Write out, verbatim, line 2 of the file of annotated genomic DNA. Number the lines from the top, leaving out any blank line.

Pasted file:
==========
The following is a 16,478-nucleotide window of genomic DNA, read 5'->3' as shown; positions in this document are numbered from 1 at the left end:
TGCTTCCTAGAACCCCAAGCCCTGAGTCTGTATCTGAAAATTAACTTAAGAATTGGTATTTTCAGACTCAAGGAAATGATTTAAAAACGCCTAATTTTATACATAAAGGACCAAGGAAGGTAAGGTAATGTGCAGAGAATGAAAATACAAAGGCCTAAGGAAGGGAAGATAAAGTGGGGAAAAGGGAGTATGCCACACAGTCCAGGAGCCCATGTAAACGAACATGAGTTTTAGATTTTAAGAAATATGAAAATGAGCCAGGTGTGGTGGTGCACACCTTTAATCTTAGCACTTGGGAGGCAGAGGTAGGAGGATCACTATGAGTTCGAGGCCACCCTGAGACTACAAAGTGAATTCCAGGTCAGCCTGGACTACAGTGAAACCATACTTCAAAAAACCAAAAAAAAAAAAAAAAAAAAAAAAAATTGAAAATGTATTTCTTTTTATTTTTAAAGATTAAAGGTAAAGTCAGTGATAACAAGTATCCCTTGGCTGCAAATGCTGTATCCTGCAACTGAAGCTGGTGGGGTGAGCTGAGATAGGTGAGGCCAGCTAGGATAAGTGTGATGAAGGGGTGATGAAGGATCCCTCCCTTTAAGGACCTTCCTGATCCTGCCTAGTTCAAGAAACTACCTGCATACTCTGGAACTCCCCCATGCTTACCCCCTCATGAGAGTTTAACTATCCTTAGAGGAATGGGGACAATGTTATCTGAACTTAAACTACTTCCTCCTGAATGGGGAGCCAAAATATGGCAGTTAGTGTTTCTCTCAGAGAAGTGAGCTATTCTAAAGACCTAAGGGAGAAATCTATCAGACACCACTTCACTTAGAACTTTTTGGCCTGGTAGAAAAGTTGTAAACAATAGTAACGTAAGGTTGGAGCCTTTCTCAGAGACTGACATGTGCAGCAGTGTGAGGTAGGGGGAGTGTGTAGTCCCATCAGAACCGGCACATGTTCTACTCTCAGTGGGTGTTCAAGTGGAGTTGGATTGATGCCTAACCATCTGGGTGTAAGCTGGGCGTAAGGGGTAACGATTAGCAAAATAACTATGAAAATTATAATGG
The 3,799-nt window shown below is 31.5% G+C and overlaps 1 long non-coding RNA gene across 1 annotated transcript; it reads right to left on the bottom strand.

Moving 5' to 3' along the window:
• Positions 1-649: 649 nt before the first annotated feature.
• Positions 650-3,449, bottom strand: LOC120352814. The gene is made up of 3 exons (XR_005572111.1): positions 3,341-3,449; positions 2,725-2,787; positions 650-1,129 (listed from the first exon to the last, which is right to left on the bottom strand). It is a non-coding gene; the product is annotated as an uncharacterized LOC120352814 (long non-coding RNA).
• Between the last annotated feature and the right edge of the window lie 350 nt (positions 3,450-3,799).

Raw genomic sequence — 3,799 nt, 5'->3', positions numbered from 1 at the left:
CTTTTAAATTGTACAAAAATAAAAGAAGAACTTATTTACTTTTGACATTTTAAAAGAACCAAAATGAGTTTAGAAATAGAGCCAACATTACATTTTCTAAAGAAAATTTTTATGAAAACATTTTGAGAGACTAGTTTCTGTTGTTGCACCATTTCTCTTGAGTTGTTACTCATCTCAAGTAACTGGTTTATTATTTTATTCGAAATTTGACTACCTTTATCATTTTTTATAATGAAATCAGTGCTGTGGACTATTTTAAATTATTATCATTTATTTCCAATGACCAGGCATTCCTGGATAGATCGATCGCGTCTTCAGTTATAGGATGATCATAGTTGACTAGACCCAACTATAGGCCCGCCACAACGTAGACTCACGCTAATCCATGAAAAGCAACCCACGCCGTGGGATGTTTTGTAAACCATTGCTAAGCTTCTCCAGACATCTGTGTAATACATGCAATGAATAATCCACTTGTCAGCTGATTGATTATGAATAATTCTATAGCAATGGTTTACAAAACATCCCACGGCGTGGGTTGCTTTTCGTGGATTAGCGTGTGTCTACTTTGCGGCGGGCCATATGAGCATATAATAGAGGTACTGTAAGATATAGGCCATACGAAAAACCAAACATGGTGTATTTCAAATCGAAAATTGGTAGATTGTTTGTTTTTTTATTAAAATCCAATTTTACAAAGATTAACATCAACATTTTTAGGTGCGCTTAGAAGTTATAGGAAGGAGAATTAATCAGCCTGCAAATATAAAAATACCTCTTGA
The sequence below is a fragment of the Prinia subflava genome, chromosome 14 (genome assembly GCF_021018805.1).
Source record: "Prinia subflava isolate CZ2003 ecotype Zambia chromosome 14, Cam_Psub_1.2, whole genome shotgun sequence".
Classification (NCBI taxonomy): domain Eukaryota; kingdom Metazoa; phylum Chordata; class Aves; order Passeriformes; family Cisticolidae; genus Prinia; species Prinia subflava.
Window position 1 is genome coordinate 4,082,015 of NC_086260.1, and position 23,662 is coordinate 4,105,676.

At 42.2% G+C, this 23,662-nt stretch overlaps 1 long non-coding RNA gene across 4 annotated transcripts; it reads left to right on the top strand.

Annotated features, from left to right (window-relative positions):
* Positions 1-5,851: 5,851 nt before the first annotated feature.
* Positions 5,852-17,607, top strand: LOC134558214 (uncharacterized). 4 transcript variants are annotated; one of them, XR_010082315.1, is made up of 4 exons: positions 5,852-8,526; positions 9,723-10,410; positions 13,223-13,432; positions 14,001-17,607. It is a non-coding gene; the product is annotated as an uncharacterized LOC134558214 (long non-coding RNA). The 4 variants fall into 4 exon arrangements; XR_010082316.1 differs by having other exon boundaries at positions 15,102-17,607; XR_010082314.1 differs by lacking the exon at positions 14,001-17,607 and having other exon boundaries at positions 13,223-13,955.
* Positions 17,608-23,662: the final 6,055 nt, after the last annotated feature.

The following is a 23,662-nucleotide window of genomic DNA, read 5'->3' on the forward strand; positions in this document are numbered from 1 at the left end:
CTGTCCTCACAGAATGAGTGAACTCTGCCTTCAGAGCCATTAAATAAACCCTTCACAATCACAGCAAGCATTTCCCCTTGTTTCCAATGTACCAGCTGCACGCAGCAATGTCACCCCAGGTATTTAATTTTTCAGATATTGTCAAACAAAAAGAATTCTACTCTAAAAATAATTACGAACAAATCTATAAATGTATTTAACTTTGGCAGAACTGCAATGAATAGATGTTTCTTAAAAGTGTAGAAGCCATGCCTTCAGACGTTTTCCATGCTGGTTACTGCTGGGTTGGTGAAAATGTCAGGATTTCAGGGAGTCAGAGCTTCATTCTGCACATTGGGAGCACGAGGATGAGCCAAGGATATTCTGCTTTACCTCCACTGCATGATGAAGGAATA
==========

TGCTTCCTAGAACCCCAAGCCCTGAGTCTGTATCTGAAAATTAACTTAAGAATTGGTATTTTCAGACTCAAGGAAATGATTTAAAAACGCCTAATTTTATACATAAAGGACCAAGGAAGGTAAGGTAATGTGCAGAGAATGAAAATACAAAGGCCTAAGGAAGGGAAGATAAAGTGGGGAAAAGGGAGTATGCCACACAGTCCAGGAGCCCATGTAAACGAACATGAGTTTTAGATTTTAAGAAATATGAAAATGAGCCAGGTGTGGTGGTGCACACCTTTAATCTTAGCACTTGGGAGGCAGAGGTAGGAGGATCACTATGAGTTCGAGGCCACCCTGAGACTACAAAGTGAATTCCAGGTCAGCCTGGACTACAGTGAAACCATACTTCAAAAAACCAAAAAAAAAAAAAAAAAAAAAAAAAATTGAAAATGTATTTCTTTTTATTTTTAAAGATTAAAGGTAAAGTCAGTGATAACAAGTATCCCTTGGCTGCAAATGCTGTATCCTGCAACTGAAGCTGGTGGGGTGAGCTGAGATAGGTGAGGCCAGCTAGGATAAGTGTGATGAAGGGGTGATGAAGGATCCCTCCCTTTAAGGACCTTCCTGATCCTGCCTAGTTCAAGAAACTACCTGCATACTCTGGAACTCCCCCATGCTTACCCCCTCATGAGAGTTTAACTATCCTTAGAGGAATGGGGACAATGTTATCTGAACTTAAACTACTTCCTCCTGAATGGGGAGCCAAAATATGGCAGTTAGTGTTTCTCTCAGAGAAGTGAGCTATTCTAAAGACCTAAGGGAGAAATCTATCAGACACCACTTCACTTAGAACTTTTTGGCCTGGTAGAAAAGTTGTAAACAATAGTAACGTAAGGTTGGAGCCTTTCTCAGAGACTGACATGTGCAGCAGTGTGAGGTAGGGGGAGTGTGTAGTCCCATCAGAACCGGCACATGTTCTACTCTCAGTGGGTGTTCAAGTGGAGTTGGATTGATGCCTAACCATCTGGGTGTAAGCTGGGCGTAAGGGGTAACGATTAGCAAAATAACTATGAAAATTATAATGG